Thursday, March 01, 2018

Android Enterprise Device Management for the tiny, broke and geeky enterprise

I'm tackling the next challenge in my makePad experiment: working with multiple devices. The devices were easy enough to come by. I simply ordered 3 more BLU Advance 4.0 phones from Amazon. What I'm not looking forward to is configuring three new devices by hand.

And let's say I do manage to put up with the hassle of manually installing and customizing each phone. What happens when I want to make a change and experiment with a new configuration? I've now got to repeat the process again. No thank you.

A little research told me that what I wanted was an Enterprise Device Management Solution. That way, I could manage the phones in a bulk fashion. But even the name sounds complex and expensive. And researching a few platforms bore this out. I needed something simpler, but yet still effective at working with multiple devices.

As I poked around the web, I rediscovered something: the Android developer tool adb has capability to install and uninstall apps from the command line. Not only that, but you can query the packages installed on a phone and even download the APKs for apps installed on the phone. All without root access.

This was encouraging: what I lacked in enterprise funding and staff I could make up for in dev skills. Using this knowledge about adb, I went ahead and built andappsnap, a tool for pushing and pulling snapshots of apps to and from Android devices. Here's how it works.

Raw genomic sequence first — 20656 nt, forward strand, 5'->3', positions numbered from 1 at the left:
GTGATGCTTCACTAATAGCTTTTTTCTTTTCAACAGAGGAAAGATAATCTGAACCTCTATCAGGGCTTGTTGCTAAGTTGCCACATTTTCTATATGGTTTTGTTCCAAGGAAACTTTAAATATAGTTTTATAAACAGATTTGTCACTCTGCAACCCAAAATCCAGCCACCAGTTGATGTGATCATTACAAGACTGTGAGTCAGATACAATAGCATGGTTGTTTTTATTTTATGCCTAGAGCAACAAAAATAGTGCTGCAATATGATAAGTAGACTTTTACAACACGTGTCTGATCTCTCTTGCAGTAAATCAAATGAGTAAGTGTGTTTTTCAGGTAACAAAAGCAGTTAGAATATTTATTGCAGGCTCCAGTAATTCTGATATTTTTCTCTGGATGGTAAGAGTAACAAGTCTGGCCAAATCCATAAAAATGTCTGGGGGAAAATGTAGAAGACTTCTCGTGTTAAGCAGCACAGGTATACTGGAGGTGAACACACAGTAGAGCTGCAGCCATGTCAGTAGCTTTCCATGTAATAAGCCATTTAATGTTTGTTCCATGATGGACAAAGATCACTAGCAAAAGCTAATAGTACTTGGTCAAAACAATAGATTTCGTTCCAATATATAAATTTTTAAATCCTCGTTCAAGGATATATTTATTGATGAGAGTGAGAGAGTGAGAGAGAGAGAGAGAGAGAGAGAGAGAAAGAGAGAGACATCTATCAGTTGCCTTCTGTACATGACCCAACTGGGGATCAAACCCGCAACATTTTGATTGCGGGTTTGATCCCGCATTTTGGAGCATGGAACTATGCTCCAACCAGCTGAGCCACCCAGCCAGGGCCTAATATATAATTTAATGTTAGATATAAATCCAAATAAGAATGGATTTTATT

Step 1. Plug in the master phone, that is, the one with the apps you want to deploy to the rest of the devices.

Step 2. Run andappsnap:

 andappsnap -c pull -d makepad-20180301

This command will pull all the 3rd party apps off of the master device and store them in a directory named makepad-20180301. In this directory is a file named apps.index which lists all of the apps that were captured.

Step 3. Unplug the master phone and plug in device to be configured.

Step 4. Run andappsnap:

 andappsnap -c push -d makepad-20180301

Every app listed in apps.index will be installed on the device.

Step 5. Repeat steps 3 and 4 until all the devices have all the apps installed on them.

I also implemented andappsnap -c nuke which removes all third party apps on a phone. Yes, this command is dangerous. It will gladly remove every app on your 'master' phone without hesitation. But heck, the whole process is dangerous. So yeah, be careful.

andappsnap is little more than a basic shell wrapper around adb and the Android command pm. pm is an especially frustrating command to use because it lists a number of interesting operations it claims to do. Though without having root access, these operations fail. So I was truly surprised that my push and pull process worked so smoothly. The fact that I can keep around a snapshot of makepad apps and easily deploy different configurations is a surprising bonus.

Automatically installing apps on the device is a great first step in configuring my makepads in bulk. However, it's just that, a first step. There are other device setup tasks I'd like to tackle, such as configuring the launcher and disabling apps like YouTube and Chrome. Though for now, I plan to celebrate my victory over the manual app installation process and tackle those concerns later.

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